Like many, many people, I’ve played a lot of Skyrim. And then watched as it got repackaged and released for various new consoles (next gen consoles, the Switch etc). And waited for the next Elder Scrolls game. And waited.
Skyrim came out in 2011 and there’s seemingly no prospect of the next Elder Scrolls game coming out this year, so it’ll probably be an eight year gap at best. Oblivion, the previous entry, came out in 2006/7 (latter year for the PS3).
I enjoyed both Oblivion and Skyrim a lot, but must admit I’m wondering if the next Elder Scrolls game will stand up against the competition. Videogame franchises can decline either due to making poor changes, or standing still whilst the industry moves past them.
Plenty of new RPGs have come out since Skyrim. Many of them have had a strong focus on your choices making significant changes to the world (in Skyrim, the only real choice is in the civil war, with the Dawnguard expansion choice of good/evil, although both choices have similar paths).
The Witcher 3 and Kingdom Come Deliverance are particularly good in this regard, as is Pillars of Eternity. When we look at the most recent Bethesda RPG (Fallout 4) I think it surprised on the upside when it came to companions, but there was, again, a lack of significant choice. Most quests were simply run on train tracks rather than presenting serious options that changed things in-game.
It is worth pointing out that there is no single way to make a good RPG. Games might emphasise realism/survival heavily, as per KCD, but The Witcher 3 takes a more traditional/softer/easier approach to this aspect. Both styles work perfectly well. However, the old style of quests, where almost all of them (including major storyline quests) have one outcome and no player input beyond jumping through hoops is beginning to feel as outdated as fetch quests.
A good example of how this could’ve been different in Skyrim would be the Thieves Guild. At no point can you destroy this, or report it to the authorities. You *can* do this with the Dark Brotherhood, although that isn’t flagged up so most people were never aware it was even a possibility. And the same opportunity (reporting werewolves to the authorities, for example) isn’t possible elsewhere either. You can’t side with the Thalmor, even if you’re a high elf.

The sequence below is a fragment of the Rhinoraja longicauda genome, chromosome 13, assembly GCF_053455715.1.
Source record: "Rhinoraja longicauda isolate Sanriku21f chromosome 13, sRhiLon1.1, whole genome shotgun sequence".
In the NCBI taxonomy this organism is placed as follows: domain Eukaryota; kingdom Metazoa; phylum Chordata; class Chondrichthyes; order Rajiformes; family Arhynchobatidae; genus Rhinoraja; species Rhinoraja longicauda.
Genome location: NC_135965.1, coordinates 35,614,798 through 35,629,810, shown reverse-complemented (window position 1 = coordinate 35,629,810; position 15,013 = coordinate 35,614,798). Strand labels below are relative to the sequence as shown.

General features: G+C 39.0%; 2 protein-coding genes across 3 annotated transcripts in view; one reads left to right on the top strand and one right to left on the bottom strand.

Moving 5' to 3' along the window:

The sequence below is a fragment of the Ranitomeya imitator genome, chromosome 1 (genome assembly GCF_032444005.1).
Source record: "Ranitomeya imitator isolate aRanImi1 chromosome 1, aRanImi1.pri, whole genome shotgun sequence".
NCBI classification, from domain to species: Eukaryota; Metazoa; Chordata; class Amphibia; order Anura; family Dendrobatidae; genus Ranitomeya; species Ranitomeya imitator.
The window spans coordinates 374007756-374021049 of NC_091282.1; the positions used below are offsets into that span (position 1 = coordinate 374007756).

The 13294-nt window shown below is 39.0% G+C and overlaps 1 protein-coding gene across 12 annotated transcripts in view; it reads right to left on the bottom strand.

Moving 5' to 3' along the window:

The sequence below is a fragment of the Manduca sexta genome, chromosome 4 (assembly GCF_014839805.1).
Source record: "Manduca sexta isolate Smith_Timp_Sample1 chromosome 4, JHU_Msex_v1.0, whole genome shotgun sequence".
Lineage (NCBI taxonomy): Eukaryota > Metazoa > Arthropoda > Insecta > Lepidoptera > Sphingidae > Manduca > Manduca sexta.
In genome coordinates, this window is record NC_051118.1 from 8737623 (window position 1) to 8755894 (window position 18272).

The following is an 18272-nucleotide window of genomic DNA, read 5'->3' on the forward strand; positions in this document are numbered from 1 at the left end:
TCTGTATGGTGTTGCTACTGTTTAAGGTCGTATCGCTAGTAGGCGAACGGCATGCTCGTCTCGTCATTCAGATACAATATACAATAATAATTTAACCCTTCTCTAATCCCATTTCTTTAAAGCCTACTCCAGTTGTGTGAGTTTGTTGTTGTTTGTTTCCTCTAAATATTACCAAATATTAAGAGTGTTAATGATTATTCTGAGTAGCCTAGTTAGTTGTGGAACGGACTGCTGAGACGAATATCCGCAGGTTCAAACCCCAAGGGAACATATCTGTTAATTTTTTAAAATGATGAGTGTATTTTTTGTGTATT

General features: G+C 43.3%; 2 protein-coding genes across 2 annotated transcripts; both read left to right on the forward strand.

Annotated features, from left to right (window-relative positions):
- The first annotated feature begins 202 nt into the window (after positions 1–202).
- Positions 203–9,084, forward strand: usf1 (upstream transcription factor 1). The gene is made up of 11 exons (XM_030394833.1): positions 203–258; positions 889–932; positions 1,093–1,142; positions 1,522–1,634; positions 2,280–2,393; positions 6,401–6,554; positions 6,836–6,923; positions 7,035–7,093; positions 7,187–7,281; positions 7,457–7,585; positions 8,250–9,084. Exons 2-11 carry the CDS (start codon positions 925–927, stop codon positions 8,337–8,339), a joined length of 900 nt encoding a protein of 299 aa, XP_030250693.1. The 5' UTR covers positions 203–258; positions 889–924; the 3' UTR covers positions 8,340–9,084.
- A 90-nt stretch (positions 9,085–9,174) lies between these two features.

Now, it might sound like I’m having a go at Skyrim. I have sunk a lot of time into it and really like the game. But if the next entry doesn’t make some changes it’ll suffer by way of comparison with recent RPG entries, many of which are really rather good.
I do have some optimism. The settlement system is overdone in Fallout 4, but the bones of the idea are sound. And imagine it in Elder Scrolls VI. It’d be building your own castles, and that sounds fantastic, if they take the good ideas from Fallout 4 and remove the repetition, giving us fewer but larger sites.
Likewise, the companions improved substantially from Skyrim to Fallout 4, from a huge number of people with little character to a smaller number who were much more individual and had more depth. Continuing that pattern for the next Elder Scrolls would be another good, and obvious, step.
However, the key for me is choice in quests. And not just X or Y which alters nothing (yes, Redguard woman in Whiterun, I’m talking about you), but a choice that makes a meaningful impact upon the world and/or my character. If I piss off a local lord, that should have consequences beyond a line of dialogue.
The next Elder Scrolls game will sell like hotcakes regardless of whether this change comes about. But in the long term, Bethesda can’t just rely on churning out the same game when we’re seeing others make more interesting RPGs that actually allow the player to make choices that affect their game.